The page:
Same-sex couples married in Canada - but originally from other countries - have been threatened with the prospect of their marriage being declared null and void.
In response to a divorce filed by a lesbian couple, one of whom lived in Britain, the other in Florida, a government lawyer argued that since the couple’s marriage would not be legal in either jurisdiction, it was not a valid marriage in Canada either. Although civil partnerships are allowed in the UK and same sex marriage is legal in a handful of US states, same-sex marriage is illegal is both countries.
More than 5,000 of the 15,000 same-sex marriages that have taken place in Canada since 2003 involved foreign couples, many of them from the United States.
Seattle-based columnist Dan Savage, best known for initiating the It Gets Better videos, was shocked to wake up to news on Thursday that the Canadian government's confusing legal position meant the marriage to his boyfriend in Vancouver in 2005 might not be legal.
'When I got out of bed, I was a married man and as soon as I got on my Twitter feed I realized I had been divorced overnight,' said Savage, in an interview with the Globe and Mail. Same-sex marriages are not performed where Mr. Savage lives.
Canada's Prime Minister, Stephen Harper and Attorney General, Rob Nicholson, have responded by suggesting that the government is not aiming to curtail the rights of any couples married there. The government’s view, outlined in a legal brief in the divorce proceedings, argues that same-sex marriages non-residents enter into in Canada are only valid if those marriages are also legal in their home country.
Prime Minister Stephen Harper claims he does not want to re-open the issue of same-sex marriage. However, in appearing to de-legitimize the right for foreign couples, the Canadian government has given rise to conspiracy theories over its true intentions towards it. The country's interim Liberal Leader, Bob Rae, called the Justice department's refusal to recognize same-sex marriage 'illogical' and 'ludicrous' although would not be drawn on suggestions that the Canadian government is trying to surreptitiously change Canadian law through a Toronto test case.
However, a coalition of groups representing gay and lesbian people have reacted to the news without great alarm, saying marriages are unlikely to be written off, and that the position taken by one government lawyer in a divorce did not in itself strike a precedent. 'No court has accepted this view and there is no reason to believe that either Canada’s courts or its Parliament would agree with this position, which no one has asserted before during the eight years that same-sex couples have had the freedom to marry in Canada.'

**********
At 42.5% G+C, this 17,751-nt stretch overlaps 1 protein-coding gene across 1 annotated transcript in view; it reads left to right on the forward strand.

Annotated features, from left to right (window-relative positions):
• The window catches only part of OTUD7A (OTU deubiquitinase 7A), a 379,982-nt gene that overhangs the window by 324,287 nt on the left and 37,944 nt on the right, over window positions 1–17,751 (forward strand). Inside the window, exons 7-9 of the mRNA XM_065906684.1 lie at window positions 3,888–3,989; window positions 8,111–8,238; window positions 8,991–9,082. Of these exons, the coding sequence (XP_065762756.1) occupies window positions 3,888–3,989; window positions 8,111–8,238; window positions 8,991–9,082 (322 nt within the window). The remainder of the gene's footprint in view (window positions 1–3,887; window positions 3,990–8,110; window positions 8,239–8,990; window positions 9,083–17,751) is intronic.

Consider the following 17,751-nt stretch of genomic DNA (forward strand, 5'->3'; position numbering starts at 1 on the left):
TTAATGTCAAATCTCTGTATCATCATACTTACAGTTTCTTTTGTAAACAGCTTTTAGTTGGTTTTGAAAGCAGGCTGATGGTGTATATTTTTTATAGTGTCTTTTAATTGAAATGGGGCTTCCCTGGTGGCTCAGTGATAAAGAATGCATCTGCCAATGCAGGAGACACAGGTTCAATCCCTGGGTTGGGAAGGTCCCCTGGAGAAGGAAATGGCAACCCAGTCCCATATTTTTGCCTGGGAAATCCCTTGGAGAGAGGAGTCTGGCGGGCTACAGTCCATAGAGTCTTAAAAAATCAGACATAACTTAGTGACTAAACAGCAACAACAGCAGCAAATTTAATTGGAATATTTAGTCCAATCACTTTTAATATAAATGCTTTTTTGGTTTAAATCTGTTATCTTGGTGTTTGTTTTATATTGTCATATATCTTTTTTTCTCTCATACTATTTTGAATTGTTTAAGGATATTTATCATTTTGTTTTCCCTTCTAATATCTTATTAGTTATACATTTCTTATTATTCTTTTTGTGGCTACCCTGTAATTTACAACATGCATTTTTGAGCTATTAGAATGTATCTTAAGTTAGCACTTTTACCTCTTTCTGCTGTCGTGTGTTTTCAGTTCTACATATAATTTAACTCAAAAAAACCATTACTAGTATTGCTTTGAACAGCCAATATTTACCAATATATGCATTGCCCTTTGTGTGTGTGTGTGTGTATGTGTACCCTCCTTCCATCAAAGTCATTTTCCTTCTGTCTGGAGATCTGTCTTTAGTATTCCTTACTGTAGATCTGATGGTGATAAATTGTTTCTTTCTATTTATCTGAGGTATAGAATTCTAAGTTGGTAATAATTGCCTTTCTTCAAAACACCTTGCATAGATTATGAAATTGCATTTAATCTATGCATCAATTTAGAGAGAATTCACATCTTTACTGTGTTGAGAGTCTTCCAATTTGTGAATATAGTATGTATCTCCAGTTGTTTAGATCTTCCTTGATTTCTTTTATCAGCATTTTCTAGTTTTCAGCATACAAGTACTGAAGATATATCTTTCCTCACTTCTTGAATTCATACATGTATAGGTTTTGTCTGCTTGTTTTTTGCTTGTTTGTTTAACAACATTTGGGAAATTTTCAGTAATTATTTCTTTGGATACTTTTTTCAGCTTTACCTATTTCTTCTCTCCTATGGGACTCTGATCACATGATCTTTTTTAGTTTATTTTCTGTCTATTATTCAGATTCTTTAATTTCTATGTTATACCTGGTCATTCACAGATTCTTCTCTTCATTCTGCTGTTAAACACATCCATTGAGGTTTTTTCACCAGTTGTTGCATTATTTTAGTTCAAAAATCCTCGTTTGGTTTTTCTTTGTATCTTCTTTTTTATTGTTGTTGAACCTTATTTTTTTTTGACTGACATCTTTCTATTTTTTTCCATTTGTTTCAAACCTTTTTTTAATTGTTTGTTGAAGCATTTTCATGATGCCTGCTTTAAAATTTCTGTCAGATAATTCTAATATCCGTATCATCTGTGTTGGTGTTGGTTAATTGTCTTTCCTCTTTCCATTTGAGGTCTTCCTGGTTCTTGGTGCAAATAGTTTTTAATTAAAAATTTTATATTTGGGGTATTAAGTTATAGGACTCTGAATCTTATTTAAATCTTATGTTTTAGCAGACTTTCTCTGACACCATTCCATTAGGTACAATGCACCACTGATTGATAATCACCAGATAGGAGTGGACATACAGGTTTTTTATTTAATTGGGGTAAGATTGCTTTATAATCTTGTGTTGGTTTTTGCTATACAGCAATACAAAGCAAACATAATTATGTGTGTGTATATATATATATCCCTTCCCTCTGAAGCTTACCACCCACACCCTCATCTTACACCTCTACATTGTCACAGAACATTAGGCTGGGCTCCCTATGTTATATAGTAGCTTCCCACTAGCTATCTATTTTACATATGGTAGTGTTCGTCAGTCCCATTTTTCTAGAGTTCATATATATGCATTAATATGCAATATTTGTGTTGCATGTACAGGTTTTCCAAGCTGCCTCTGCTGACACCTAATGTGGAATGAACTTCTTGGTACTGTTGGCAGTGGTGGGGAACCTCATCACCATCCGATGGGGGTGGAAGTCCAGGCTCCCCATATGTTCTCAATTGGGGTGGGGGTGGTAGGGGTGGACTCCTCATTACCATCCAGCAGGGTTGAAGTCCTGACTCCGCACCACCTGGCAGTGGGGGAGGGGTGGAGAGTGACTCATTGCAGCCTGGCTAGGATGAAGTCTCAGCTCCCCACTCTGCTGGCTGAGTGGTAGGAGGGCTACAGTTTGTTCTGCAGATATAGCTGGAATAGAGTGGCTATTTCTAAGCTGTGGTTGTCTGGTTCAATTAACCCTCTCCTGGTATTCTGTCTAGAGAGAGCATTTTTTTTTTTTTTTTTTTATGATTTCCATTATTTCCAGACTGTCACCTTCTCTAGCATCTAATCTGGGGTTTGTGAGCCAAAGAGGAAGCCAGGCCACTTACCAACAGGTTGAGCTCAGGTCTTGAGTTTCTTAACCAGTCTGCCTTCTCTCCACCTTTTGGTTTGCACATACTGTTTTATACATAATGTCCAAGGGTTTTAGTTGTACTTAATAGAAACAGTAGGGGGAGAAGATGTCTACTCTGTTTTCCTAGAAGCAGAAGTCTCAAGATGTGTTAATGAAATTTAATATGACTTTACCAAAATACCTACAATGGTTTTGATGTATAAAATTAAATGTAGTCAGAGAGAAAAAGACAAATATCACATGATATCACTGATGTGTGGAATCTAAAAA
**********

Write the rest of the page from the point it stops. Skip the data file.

But it warned same-sex couples married in Canada that the message remained the same as for same -sex couples married in the United States.
'Take every precaution you can to protect your relationship with legal documents such as powers of attorney and adoptions, as you may travel to jurisdictions that don’t respect your legal relationship.'
Canadian marriage laws allow non-residents to enter marriages in Canada, provided non-residents meet certain requirements related to age and current marital status. But the laws do not include a requirement that the marriage be affirmatively recognised in every jurisdiction where the couple subsequently lives. If that were the case, then Canada would have to invalidate civil marriages for some inter-faith couples who may move to a country where inter-faith marriages are not recognized.
Bernard Cherkasov, CEO at Equality Illinois, said: 'The lawyer articulating the position on behalf of Harper's government was either confused about the law or was purposefully attempting to score political points at the expense of gay and lesbian families.
'Thousands of American, British, and other same-sex couples travelled to Canada to get married and celebrate their love with family and friends. Others are still fighting for recognition of their marriages under civil law. No American or British jurisdiction prohibits a person from marrying another of the same sex, it's just some jurisdictions refuse to recognize such a union' added Cherkasov.
'It would be unusual for a sovereign government to subject its domestic laws to the test of recognition by other states. Would the Canadian government invalidate a civil marriage between a Muslim and a Jew just because their marriage would not be recognised in Saudi Arabia?'